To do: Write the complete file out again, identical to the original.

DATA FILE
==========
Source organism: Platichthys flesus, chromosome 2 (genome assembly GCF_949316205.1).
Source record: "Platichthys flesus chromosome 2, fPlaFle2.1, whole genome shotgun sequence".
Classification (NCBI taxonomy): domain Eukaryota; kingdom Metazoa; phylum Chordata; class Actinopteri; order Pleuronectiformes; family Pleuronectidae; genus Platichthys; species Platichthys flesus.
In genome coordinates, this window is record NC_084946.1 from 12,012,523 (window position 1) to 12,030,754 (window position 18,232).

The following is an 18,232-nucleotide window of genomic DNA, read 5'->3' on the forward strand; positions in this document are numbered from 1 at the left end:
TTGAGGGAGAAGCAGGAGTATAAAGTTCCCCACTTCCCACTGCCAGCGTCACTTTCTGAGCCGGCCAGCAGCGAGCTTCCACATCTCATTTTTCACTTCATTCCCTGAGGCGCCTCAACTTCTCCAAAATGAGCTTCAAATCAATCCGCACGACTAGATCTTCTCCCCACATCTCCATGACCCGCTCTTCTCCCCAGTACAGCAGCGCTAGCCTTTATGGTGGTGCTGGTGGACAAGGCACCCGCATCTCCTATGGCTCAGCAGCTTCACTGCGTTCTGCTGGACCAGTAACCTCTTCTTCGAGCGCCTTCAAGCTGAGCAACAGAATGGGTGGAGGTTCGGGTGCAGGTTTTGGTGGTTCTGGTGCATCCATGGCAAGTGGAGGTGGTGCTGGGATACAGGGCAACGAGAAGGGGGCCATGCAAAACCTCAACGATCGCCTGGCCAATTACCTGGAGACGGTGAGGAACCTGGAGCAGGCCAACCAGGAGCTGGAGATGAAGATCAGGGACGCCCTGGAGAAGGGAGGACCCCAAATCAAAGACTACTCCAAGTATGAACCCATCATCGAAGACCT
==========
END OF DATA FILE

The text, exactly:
Source organism: Platichthys flesus, chromosome 2 (genome assembly GCF_949316205.1).
Source record: "Platichthys flesus chromosome 2, fPlaFle2.1, whole genome shotgun sequence".
Classification (NCBI taxonomy): domain Eukaryota; kingdom Metazoa; phylum Chordata; class Actinopteri; order Pleuronectiformes; family Pleuronectidae; genus Platichthys; species Platichthys flesus.
In genome coordinates, this window is record NC_084946.1 from 12,012,523 (window position 1) to 12,030,754 (window position 18,232).

The following is an 18,232-nucleotide window of genomic DNA, read 5'->3' on the forward strand; positions in this document are numbered from 1 at the left end:
TTGAGGGAGAAGCAGGAGTATAAAGTTCCCCACTTCCCACTGCCAGCGTCACTTTCTGAGCCGGCCAGCAGCGAGCTTCCACATCTCATTTTTCACTTCATTCCCTGAGGCGCCTCAACTTCTCCAAAATGAGCTTCAAATCAATCCGCACGACTAGATCTTCTCCCCACATCTCCATGACCCGCTCTTCTCCCCAGTACAGCAGCGCTAGCCTTTATGGTGGTGCTGGTGGACAAGGCACCCGCATCTCCTATGGCTCAGCAGCTTCACTGCGTTCTGCTGGACCAGTAACCTCTTCTTCGAGCGCCTTCAAGCTGAGCAACAGAATGGGTGGAGGTTCGGGTGCAGGTTTTGGTGGTTCTGGTGCATCCATGGCAAGTGGAGGTGGTGCTGGGATACAGGGCAACGAGAAGGGGGCCATGCAAAACCTCAACGATCGCCTGGCCAATTACCTGGAGACGGTGAGGAACCTGGAGCAGGCCAACCAGGAGCTGGAGATGAAGATCAGGGACGCCCTGGAGAAGGGAGGACCCCAAATCAAAGACTACTCCAAGTATGAACCCATCATCGAAGACCT